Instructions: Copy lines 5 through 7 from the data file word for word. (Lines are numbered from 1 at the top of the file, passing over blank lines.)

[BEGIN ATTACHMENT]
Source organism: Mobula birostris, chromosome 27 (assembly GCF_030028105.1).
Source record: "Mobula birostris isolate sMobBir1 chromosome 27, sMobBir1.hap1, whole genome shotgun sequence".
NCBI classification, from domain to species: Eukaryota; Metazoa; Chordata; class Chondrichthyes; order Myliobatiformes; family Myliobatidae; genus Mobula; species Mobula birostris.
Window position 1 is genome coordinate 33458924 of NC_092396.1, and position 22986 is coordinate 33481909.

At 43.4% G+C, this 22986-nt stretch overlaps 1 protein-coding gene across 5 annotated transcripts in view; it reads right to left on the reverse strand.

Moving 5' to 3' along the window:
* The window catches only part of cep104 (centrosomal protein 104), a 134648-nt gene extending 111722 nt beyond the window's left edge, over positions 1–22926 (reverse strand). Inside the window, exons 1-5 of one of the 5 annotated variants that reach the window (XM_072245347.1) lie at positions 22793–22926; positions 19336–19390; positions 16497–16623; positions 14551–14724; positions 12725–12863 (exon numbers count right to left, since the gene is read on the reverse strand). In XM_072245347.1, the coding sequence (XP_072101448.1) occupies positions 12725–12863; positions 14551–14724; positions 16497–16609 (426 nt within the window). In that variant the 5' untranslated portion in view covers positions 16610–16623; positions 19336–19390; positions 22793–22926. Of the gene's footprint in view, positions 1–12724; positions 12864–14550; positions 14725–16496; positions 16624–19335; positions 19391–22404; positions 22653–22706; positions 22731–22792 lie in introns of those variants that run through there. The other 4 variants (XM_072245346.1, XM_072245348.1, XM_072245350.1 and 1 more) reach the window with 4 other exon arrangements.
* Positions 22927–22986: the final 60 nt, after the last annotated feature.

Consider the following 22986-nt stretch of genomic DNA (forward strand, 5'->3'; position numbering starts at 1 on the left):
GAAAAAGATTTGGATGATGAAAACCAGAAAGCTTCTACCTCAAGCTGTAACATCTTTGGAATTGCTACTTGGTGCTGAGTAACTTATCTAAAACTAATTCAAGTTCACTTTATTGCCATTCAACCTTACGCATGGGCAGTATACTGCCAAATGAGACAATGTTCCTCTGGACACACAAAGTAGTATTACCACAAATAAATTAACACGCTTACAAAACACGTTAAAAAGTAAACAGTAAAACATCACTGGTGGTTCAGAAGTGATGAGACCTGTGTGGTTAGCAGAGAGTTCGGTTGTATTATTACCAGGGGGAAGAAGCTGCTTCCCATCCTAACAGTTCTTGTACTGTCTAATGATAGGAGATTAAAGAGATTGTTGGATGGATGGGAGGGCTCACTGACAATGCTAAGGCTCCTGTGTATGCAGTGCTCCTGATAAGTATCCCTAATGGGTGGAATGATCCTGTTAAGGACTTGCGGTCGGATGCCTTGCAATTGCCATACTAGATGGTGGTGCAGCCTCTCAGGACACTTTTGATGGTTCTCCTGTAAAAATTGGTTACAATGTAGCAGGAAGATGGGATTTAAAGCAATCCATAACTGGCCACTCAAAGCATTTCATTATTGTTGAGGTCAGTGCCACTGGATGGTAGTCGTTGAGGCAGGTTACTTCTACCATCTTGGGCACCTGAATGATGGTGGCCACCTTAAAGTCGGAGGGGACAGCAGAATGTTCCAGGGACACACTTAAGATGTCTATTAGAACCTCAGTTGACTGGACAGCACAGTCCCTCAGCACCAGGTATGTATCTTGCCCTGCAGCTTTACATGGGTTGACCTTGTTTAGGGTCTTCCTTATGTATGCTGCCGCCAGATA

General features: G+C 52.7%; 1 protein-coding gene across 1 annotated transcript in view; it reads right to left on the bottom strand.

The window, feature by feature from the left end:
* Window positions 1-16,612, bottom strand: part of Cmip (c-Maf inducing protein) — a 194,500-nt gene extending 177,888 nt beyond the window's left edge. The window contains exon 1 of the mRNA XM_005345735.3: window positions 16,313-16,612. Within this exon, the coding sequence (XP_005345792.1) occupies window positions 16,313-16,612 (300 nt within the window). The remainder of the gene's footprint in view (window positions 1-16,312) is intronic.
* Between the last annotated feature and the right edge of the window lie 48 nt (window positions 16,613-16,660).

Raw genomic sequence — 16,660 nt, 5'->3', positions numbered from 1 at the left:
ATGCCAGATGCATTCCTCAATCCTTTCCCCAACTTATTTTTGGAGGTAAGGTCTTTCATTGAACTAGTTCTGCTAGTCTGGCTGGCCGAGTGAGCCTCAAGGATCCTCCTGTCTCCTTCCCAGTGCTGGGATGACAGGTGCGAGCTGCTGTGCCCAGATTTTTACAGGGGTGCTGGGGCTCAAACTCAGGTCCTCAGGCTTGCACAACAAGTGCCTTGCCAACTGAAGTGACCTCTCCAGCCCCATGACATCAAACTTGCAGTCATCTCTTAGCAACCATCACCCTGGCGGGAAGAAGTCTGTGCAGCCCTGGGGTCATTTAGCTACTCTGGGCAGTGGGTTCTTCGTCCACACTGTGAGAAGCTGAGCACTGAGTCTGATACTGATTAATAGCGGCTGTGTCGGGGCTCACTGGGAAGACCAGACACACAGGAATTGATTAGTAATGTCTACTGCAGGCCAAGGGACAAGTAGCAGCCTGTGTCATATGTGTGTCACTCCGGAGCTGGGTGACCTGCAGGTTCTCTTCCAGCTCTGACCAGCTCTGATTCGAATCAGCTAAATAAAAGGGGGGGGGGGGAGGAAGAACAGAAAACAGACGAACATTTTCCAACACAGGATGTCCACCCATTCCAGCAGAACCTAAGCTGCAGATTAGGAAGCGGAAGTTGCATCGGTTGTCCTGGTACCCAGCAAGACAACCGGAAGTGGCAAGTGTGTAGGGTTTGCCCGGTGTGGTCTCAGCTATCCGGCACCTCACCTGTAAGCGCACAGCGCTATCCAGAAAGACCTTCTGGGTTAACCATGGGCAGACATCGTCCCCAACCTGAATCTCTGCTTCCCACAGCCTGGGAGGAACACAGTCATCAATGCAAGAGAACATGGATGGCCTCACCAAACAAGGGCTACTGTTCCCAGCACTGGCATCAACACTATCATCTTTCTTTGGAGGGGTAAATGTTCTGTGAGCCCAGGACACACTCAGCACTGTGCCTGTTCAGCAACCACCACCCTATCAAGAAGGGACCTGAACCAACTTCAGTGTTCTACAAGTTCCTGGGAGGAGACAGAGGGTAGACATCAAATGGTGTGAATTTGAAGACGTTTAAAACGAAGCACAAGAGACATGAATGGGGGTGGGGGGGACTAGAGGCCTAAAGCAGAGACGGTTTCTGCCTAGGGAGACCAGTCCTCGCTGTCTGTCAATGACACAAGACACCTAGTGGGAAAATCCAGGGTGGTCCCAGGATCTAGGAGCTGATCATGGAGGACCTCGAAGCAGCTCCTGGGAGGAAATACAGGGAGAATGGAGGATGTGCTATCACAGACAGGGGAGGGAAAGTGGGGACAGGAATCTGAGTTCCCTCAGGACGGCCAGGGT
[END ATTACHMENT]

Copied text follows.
At 43.4% G+C, this 22986-nt stretch overlaps 1 protein-coding gene across 5 annotated transcripts in view; it reads right to left on the reverse strand.

Moving 5' to 3' along the window:
* The window catches only part of cep104 (centrosomal protein 104), a 134648-nt gene extending 111722 nt beyond the window's left edge, over positions 1–22926 (reverse strand). Inside the window, exons 1-5 of one of the 5 annotated variants that reach the window (XM_072245347.1) lie at positions 22793–22926; positions 19336–19390; positions 16497–16623; positions 14551–14724; positions 12725–12863 (exon numbers count right to left, since the gene is read on the reverse strand). In XM_072245347.1, the coding sequence (XP_072101448.1) occupies positions 12725–12863; positions 14551–14724; positions 16497–16609 (426 nt within the window). In that variant the 5' untranslated portion in view covers positions 16610–16623; positions 19336–19390; positions 22793–22926. Of the gene's footprint in view, positions 1–12724; positions 12864–14550; positions 14725–16496; positions 16624–19335; positions 19391–22404; positions 22653–22706; positions 22731–22792 lie in introns of those variants that run through there. The other 4 variants (XM_072245346.1, XM_072245348.1, XM_072245350.1 and 1 more) reach the window with 4 other exon arrangements.